Dol, Holi, Basanta Utsav and Rabindranath Tagore in Santiniketan
In February, I had a wonderful trip to West Bengal, to Kolkata (which for my generation is still Calcutta) and to Shantiniketan. On the occasion of Basanta Utsav, we took a train at the Howrah station and went to Santiniketan to enjoy Holi, the festival of colors in Bengal.
The celebration of Basanta Utsav was started by the famous Bengali poet and Nobel Prize winner Rabindranath Tagore. Inspired by the spring and colors of Holi, he presented the occasion as an annual event at his Vishva Bharati University.
During our entire stay in Calcutta, we were full of adrenaline, with the body loaded with so much excitement and new experiences. We arrived at the station, all crowded with people. We sat on the floor, while people looked at us with curious eyes and smiles of admiration. It was fun!
Day 1 - Holika Dahan
In the train, we travel in first class. The train finally started, and there are no stops until Santiniketan. We continue without any problem while standing on the platform of the train adds some more adventure. After arrival, we immediately plan to discover the terracotta temples. The rental car is an old ambassador car without air conditioning.
I can finally travel with the arm in the window, breathe and feel the air. In the surrounding countryside, we discover villages, very far from the tourist circuits. Here the temples continue to accompany by their presence and their beauty the daily life of the inhabitants. Often people have built a new temple in front of the old.
It is difficult for me to understand exactly the status of these wonders in the minds of the inhabitants. It is evident that the villages breathe all their beauty through these human-sized temples. We see the simplicity of the country life.
Two of the villages we visit are Surul and Illambazar. I could see temples all grouped in the same sector around these two villages. Of an extreme refinement, the sculptures tell the daily life of the inhabitants of the countryside and the animals. They sometimes have erotic scenes. They are extremely well preserved.
The arrival back to Santiniketan was beautiful, with a sunset sun in a green population crowded with people everywhere. First, in an all-terrain vehicle, we went to leave our things in the guesthouse. Tireless, we went to a market where some musicians cheered with typical Baul songs of the area. It was already night and we could not see anything to buy, because there was no light. The full moon of Dol Purnima came out and the thing had a lot of charm.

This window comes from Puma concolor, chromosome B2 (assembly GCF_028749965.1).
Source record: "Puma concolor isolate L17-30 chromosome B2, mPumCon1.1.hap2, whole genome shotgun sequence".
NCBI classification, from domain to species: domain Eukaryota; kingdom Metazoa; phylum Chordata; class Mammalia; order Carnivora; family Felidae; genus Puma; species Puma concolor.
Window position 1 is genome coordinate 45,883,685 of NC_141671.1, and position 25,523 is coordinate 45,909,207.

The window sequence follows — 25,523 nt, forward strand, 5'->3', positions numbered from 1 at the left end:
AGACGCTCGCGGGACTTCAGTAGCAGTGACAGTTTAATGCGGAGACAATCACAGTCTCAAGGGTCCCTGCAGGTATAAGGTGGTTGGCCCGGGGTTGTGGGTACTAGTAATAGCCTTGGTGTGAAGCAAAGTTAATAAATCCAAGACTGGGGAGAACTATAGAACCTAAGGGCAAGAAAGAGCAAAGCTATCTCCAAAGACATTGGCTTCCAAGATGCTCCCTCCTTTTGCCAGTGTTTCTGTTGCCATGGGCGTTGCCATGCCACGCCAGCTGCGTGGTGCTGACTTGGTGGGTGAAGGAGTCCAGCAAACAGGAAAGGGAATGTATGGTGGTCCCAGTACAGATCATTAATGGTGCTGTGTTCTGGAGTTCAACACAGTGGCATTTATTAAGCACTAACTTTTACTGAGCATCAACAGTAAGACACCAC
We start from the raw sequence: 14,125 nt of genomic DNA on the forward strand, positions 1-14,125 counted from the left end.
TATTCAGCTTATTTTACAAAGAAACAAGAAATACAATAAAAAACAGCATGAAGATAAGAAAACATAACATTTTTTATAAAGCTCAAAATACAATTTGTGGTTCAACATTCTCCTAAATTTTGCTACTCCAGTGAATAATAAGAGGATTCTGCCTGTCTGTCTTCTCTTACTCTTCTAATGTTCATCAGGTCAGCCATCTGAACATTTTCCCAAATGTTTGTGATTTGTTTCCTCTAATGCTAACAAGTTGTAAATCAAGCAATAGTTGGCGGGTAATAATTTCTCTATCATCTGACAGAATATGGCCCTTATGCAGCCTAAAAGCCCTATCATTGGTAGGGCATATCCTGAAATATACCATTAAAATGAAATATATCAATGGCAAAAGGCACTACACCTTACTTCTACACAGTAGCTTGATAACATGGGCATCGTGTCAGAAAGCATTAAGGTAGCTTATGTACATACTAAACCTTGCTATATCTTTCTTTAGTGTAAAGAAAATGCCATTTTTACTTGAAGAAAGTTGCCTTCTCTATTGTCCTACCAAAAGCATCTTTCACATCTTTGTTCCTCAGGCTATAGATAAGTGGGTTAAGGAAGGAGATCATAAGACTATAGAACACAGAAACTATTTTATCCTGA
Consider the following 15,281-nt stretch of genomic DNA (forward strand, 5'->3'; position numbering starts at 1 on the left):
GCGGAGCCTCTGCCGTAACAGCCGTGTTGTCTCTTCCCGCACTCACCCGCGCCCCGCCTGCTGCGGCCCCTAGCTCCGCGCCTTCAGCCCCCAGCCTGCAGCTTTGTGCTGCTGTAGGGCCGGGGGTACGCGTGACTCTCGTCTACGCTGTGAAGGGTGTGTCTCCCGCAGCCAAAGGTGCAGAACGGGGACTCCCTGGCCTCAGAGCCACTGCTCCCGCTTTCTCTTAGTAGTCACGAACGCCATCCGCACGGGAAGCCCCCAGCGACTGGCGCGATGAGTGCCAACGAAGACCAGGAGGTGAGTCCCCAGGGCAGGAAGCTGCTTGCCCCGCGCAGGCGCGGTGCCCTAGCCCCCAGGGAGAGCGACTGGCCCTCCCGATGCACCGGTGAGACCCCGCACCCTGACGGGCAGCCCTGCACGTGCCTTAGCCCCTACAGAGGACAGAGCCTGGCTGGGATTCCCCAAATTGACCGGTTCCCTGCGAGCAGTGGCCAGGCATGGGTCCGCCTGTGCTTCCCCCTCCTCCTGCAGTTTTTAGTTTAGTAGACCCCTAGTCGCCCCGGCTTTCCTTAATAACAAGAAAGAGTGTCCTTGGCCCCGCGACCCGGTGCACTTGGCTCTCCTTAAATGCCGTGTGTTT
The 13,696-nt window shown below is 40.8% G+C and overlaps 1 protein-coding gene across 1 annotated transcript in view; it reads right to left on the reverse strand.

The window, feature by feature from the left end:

We went to the university where they are still teaching, just as Rabindranath Tagore once did, under a tree in a circle around the teacher. We went to the restaurant nearby. Right there on that street, we bought colors, a bag of powders of a different color, all for the next day. Once the moon came out a great bonfire is lit for the Holika Dahan.
Holika is represented by a statue that is placed on the top of the bonfire. Before the fire, people gather to pray and sing. People walk around the fire throwing sweets as offerings as also dried cow dung which is used for combustion and as a sacred offering. As the fire is consumed the ritual come to an end.
We dined on the terrace, while a few college students play the guitars, for a change and sang some songs in the light of the full moon. It was a pleasure to hear the Rabindra Sangeet songs to the tune of the guitar. The words carry much more meaning due to the time and the place.
Day 2 - Dol Purnima
Our alarm clock woke us up at 7 o'clock in the morning. We have a cup of tea and have a shower. We put on the oldest clothes that we had and we started. As soon as we got out on the street, a young woman in a rickshaw stopped and painted a red mark on our forehead. We, in turn, painted a yellow mark on her face.
When we came to the main street, there was already a torrent of people coming and going. Seeing us so clean, they stopped and painted us. Of course, always to the cry of Happy Holi. But how could it be otherwise, we also painted them. This scene is repeated almost continuously. I throw colors on you and you throw colors at me, but with a smile and a warmth that it cannot be called more than the festival of friendship.
We reached a larger field where there was a large box and some dancers danced to Baul music, but almost the attraction was us. Everyone wanted to put colors. Everyone wanted to take pictures with us. How nice it is to feel different and at the same time loved.
Back we took a rickshaw and went back to the market where now we want to do some shopping for handicrafts and traditional clothes at a cheap price. We continue along a path and arrive at the place, which was a bar where we sat down to have a drink. The image was idyllic with fields in cultivation, buffaloes walking around and women in saris with baskets on their heads.
We continue walking and we arrive at a temple where the priest utters some mantras. On the way back in an alley I heard some music. I approached and I saw some musicians with very strange instruments for me. They played melodies of the most cheerful note. A few people danced to the tunes and immediately invited me to join the dance.
Although they considered that I was not colored enough. So they threw a whole bag of paint over my head, turning my hair into blue, a touch of the most psychedelic. The rest of the group joined the dance. With so much joy friendship, dancing, and music, it is difficult to explain the emotion.
Back in the guesthouse, the only solution we saw to be able to remove all the colors that we had on was based on hoses in the patio of the house. Once cleaned and with the traditional clothes that we had bought at the market, we ate a lovingly prepared meal by the wife of the guesthouse owner. When we finished we sang some songs. And so our stay in Santiniketan, the cradle of Tagore passed too soon.